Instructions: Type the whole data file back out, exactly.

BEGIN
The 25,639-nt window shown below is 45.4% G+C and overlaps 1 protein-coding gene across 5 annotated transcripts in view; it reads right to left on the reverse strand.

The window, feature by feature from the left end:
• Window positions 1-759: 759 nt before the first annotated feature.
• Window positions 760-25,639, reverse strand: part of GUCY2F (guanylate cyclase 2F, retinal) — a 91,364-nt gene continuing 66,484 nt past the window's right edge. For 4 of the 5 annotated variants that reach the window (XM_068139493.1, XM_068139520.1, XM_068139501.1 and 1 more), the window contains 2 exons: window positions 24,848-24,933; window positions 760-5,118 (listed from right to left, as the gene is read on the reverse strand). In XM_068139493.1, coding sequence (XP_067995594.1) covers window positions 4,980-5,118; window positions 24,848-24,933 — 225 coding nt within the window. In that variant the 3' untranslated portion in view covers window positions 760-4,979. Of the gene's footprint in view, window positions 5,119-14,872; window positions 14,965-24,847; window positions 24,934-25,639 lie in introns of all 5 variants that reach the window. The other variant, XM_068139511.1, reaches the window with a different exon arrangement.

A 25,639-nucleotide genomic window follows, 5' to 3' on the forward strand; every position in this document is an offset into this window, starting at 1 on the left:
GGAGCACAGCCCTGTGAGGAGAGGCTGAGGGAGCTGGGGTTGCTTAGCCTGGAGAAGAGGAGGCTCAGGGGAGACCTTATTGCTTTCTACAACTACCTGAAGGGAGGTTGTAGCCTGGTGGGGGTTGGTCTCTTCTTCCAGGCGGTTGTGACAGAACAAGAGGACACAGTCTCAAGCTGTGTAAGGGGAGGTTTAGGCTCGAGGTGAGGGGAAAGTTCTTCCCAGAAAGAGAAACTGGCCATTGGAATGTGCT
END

The 25,639-nt window shown below is 45.4% G+C and overlaps 1 protein-coding gene across 5 annotated transcripts in view; it reads right to left on the reverse strand.

The window, feature by feature from the left end:
• Window positions 1-759: 759 nt before the first annotated feature.
• Window positions 760-25,639, reverse strand: part of GUCY2F (guanylate cyclase 2F, retinal) — a 91,364-nt gene continuing 66,484 nt past the window's right edge. For 4 of the 5 annotated variants that reach the window (XM_068139493.1, XM_068139520.1, XM_068139501.1 and 1 more), the window contains 2 exons: window positions 24,848-24,933; window positions 760-5,118 (listed from right to left, as the gene is read on the reverse strand). In XM_068139493.1, coding sequence (XP_067995594.1) covers window positions 4,980-5,118; window positions 24,848-24,933 — 225 coding nt within the window. In that variant the 3' untranslated portion in view covers window positions 760-4,979. Of the gene's footprint in view, window positions 5,119-14,872; window positions 14,965-24,847; window positions 24,934-25,639 lie in introns of all 5 variants that reach the window. The other variant, XM_068139511.1, reaches the window with a different exon arrangement.

A 25,639-nucleotide genomic window follows, 5' to 3' on the forward strand; every position in this document is an offset into this window, starting at 1 on the left:
GGAGCACAGCCCTGTGAGGAGAGGCTGAGGGAGCTGGGGTTGCTTAGCCTGGAGAAGAGGAGGCTCAGGGGAGACCTTATTGCTTTCTACAACTACCTGAAGGGAGGTTGTAGCCTGGTGGGGGTTGGTCTCTTCTTCCAGGCGGTTGTGACAGAACAAGAGGACACAGTCTCAAGCTGTGTAAGGGGAGGTTTAGGCTCGAGGTGAGGGGAAAGTTCTTCCCAGAAAGAGAAACTGGCCATTGGAATGTGCT